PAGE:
Directed By Michael Dowse
Starring – Ed Helms, Taraji P. Henson, Terrence Little Gardenhigh
The Plot – While police officer James Coffee (Helms) enjoys his new relationship with Vanessa Manning (Henson), her beloved 12-year-old son Kareem (Gardenhigh) plots their break-up. Attempting to scare away his mom’s boyfriend for good, Kareem tries to hire criminal fugitives to take him out but accidentally exposes a secret network of criminal activity, making his family its latest target. To protect Vanessa, Kareem teams up with Coffee, the partner he never wanted, for a dangerous chase across Detroit.
Rated R for adult language, scenes of peril, and aggressive violence
– Rating blessing. Comedy is often an abstract litmus test that depends on people’s diverse range of humor to gage its success rate, and while “Coffee and Kareem” will ultimately finish nowhere near the top of the year-end list for best comedies even in a pandemic release year, the adult material definitely garnered what little beneficially that I did gain from it. Nothing is exceptionally original in the way the gags are constructed or progressed, but the punchlines surprisingly tugged at my gut quite consistently, and made this anything but a boring experience when judging my overall investment towards the picture. In fact, it’s the script’s immature edginess in its approach towards the material that often illustrates vibrantly the kind of world depicted in the film, which for better or worse is consequential in determining that every action has an equally impactful reaction, giving us jaunty banter in the form of two characters who couldn’t be any more opposite in their outlines.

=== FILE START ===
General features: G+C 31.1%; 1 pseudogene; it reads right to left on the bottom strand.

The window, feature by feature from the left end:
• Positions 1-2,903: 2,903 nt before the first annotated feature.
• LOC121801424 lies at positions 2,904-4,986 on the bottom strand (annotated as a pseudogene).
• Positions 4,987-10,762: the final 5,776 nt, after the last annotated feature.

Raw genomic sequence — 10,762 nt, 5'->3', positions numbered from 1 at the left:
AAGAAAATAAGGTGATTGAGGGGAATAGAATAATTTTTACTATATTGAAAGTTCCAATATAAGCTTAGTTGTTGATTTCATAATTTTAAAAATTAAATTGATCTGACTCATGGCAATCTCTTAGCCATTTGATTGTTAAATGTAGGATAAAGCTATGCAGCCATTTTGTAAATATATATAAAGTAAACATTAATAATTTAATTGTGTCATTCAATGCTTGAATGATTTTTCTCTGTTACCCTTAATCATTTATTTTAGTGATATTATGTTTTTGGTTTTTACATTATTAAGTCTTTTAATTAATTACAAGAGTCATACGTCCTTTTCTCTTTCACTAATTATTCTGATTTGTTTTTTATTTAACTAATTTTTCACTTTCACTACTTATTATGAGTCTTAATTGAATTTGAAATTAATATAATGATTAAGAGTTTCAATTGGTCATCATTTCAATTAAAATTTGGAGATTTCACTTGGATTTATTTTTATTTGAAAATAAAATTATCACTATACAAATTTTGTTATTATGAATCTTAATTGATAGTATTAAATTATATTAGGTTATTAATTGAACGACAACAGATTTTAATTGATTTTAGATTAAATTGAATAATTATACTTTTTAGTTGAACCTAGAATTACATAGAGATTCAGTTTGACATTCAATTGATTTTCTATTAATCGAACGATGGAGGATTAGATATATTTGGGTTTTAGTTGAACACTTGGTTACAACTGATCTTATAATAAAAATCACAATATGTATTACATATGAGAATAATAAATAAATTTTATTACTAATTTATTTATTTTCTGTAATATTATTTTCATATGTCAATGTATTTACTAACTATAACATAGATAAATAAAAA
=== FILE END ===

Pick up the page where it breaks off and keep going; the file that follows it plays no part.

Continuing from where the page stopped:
– Smooth pacing. Clocking in at a mere 88 minutes, “Coffee and Kareem” never overstays its welcome, nor does it try to stretch itself into being something it rightfully isn’t, an unfortunate presence in Netflix original cinema. Instead, it’s a very linear narrative piece with very little downtime or sagging moments of exposition-heavy storytelling to cloud the bigger picture. This not only keeps the momentum rolling from scenes of physical engagement, but also makes the most of its screen time in ways that make each act pivotally balanced towards the film’s engaging climax. Despite the many bad things to say about this film as a whole, one thing in the win column for it is that it never bored me or left me uninterested to the dynamic of the many characters, despite so many surrounding issues working so prominently against it, and even with a home sitting that makes it even easier to grow dejected from a story, the entertaining factor constantly maintained my attention.